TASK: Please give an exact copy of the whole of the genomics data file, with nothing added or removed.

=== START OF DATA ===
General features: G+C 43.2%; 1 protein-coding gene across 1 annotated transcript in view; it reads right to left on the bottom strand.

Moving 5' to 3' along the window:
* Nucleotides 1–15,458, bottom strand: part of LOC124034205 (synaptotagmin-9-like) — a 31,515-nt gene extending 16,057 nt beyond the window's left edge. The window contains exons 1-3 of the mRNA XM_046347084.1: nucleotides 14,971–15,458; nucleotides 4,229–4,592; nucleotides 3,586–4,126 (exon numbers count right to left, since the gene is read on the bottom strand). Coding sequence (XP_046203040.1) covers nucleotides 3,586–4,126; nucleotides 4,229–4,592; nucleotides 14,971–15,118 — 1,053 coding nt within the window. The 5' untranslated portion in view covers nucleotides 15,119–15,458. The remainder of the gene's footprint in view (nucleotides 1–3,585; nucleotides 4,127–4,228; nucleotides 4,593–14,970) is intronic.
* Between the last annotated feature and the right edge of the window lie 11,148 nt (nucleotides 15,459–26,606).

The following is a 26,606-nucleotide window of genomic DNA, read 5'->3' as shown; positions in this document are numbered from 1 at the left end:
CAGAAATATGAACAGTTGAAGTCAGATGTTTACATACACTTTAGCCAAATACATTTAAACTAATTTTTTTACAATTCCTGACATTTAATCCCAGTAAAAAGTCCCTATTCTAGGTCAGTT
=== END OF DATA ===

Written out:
General features: G+C 43.2%; 1 protein-coding gene across 1 annotated transcript in view; it reads right to left on the bottom strand.

Moving 5' to 3' along the window:
* Nucleotides 1–15,458, bottom strand: part of LOC124034205 (synaptotagmin-9-like) — a 31,515-nt gene extending 16,057 nt beyond the window's left edge. The window contains exons 1-3 of the mRNA XM_046347084.1: nucleotides 14,971–15,458; nucleotides 4,229–4,592; nucleotides 3,586–4,126 (exon numbers count right to left, since the gene is read on the bottom strand). Coding sequence (XP_046203040.1) covers nucleotides 3,586–4,126; nucleotides 4,229–4,592; nucleotides 14,971–15,118 — 1,053 coding nt within the window. The 5' untranslated portion in view covers nucleotides 15,119–15,458. The remainder of the gene's footprint in view (nucleotides 1–3,585; nucleotides 4,127–4,228; nucleotides 4,593–14,970) is intronic.
* Between the last annotated feature and the right edge of the window lie 11,148 nt (nucleotides 15,459–26,606).

The following is a 26,606-nucleotide window of genomic DNA, read 5'->3' as shown; positions in this document are numbered from 1 at the left end:
CAGAAATATGAACAGTTGAAGTCAGATGTTTACATACACTTTAGCCAAATACATTTAAACTAATTTTTTTACAATTCCTGACATTTAATCCCAGTAAAAAGTCCCTATTCTAGGTCAGTT